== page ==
RMDM introduces the concept of slice head, which is the one accessed by default when accessing the entity (perhaps the summary in the case of a hotel). In this step one also defines the structural links, for navigation between slices
The following table could be an example of hotel slices
|General * (head)||Name|
|Number of floors|
|Date of construction|
|Number of rooms|
|Situation||How to get there|
|Distance to the beach|
|Distance to the airport|
|Distance to the main city|
|Distance to the bus stop|
The structural links in this case could be as:
Step 3: Navigational design
The relationships obtained in step 1 are replaced in this step by RMDM access primitives. A guided tour is not advisable when there is a large number of instances, but it might be convenient for a small number. An index should help when there is a large number; and a conditional guided tour could be a compromise. Group primitives are used for menus. Although a hierarchy can be created, a big depth is counterintuitive for most users.
Slice heads are also defined in this step.
The final result of these steps is an RMDM diagram.
In the example we are doing, the following diagram would correspond to an index for hotel-service and category-hotel, a guided tour for hotel-room and an indexed guided tour for town-hotel.
Most "backwards" links are not explicit in this diagram, because it would give too much redundancy, but we consider, for instance that we can go from category to hotel and backwards (although this is not explicit).
An example of the use of grouping for menus would be enabling the access either through towns (via conditional index) or hotel category (via index). This would be represented as:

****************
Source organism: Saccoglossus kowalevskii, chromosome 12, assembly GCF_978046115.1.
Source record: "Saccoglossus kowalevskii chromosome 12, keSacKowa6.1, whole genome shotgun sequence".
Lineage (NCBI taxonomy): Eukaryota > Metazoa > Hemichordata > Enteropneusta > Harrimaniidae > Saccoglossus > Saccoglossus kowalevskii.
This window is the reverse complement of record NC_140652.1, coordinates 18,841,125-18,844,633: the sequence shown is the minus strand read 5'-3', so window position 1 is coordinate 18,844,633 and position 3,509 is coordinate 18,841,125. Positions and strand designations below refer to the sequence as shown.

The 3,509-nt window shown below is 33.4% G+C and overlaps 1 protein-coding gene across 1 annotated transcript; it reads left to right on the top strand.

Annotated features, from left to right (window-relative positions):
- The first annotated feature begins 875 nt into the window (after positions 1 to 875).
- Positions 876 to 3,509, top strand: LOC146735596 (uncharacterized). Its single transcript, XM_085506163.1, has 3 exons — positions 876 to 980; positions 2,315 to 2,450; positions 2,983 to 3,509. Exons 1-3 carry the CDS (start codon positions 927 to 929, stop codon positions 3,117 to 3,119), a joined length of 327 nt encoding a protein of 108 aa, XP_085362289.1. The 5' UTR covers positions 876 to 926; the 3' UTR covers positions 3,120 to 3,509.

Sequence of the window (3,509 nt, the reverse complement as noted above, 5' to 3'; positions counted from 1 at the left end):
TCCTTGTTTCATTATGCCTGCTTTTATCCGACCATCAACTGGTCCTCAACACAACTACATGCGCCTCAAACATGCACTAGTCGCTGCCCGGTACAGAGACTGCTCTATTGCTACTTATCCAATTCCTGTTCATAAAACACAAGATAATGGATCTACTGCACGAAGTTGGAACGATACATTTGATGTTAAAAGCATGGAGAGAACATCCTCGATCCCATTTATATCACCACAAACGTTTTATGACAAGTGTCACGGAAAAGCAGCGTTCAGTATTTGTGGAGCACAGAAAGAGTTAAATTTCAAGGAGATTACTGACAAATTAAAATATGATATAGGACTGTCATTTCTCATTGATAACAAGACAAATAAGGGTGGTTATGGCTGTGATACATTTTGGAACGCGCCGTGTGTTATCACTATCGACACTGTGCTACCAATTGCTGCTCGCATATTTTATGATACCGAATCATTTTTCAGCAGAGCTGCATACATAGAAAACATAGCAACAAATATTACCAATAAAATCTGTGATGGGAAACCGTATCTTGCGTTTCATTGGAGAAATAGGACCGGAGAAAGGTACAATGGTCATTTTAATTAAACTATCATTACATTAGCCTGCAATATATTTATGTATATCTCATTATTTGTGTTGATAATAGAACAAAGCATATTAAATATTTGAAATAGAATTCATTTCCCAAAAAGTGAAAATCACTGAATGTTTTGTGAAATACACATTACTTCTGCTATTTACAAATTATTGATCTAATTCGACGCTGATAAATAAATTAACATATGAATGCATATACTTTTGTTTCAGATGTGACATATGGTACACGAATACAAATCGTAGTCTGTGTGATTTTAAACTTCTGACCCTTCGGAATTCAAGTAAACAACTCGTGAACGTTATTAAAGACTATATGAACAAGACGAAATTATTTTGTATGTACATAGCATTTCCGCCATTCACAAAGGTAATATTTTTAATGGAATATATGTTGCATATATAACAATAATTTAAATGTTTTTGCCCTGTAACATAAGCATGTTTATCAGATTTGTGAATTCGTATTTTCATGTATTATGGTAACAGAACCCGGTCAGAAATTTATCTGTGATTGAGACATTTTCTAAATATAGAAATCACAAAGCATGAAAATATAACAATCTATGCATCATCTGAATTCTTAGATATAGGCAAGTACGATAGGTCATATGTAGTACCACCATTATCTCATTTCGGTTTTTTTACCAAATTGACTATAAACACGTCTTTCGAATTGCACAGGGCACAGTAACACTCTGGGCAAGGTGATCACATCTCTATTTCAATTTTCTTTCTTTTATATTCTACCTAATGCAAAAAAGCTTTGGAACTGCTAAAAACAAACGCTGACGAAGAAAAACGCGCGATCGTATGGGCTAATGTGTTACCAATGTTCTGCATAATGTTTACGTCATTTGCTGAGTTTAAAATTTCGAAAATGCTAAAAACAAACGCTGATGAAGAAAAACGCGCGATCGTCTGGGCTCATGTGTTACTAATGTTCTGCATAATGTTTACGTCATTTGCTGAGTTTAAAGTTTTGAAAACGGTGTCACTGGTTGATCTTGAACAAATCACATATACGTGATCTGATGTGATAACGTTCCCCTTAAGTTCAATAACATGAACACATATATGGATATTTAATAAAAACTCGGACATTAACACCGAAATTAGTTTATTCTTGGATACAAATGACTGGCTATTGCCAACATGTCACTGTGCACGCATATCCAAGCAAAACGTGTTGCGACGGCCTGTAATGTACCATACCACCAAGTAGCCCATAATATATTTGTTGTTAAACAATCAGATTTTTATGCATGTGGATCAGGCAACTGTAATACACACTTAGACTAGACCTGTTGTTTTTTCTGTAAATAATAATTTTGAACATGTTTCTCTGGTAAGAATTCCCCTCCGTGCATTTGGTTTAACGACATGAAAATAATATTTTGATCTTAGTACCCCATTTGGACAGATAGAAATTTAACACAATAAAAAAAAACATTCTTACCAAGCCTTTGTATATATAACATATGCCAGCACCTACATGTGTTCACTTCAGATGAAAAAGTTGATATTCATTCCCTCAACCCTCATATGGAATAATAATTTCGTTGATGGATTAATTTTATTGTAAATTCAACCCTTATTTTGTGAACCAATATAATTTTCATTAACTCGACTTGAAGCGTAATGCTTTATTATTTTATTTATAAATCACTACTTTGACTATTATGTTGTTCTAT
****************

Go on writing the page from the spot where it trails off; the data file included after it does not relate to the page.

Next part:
Step 4: Conversion protocols design
Steps 4 to 6 can be performed simultaneously from the RMDM diagram.
Step 4 is defining how to transform each RMDM element in the hardware-software platform chosen. This could be an automatic conversion program, or more often instructions to the programmers. For instance, entities transformed into database tables, attributes as columns, ...
Step 5: User interface design
In this step, the graphical design of the screens which represent the RMDM elements should be obtained. Important aspects to be taken into account are: slices, access structures, general navigation tools, anchor appearance, ... Prototyping in low-fidelity (paper, for instance) or high-fidelity (photoshop) should be of help.
Step 6: Run-time behaviour design
Defining the mechanisms (algorithms) to be implemented for traversing links, for keeping history, to allow backtracking, ...
Step 7: Construction and testing
This phase is the effective construction of databases, algorithm implementation, ... Finally, extensive testing is suggested.
RMM and RMDM modifications and improvements
Modifications proposed by the authors of RMM and RMDM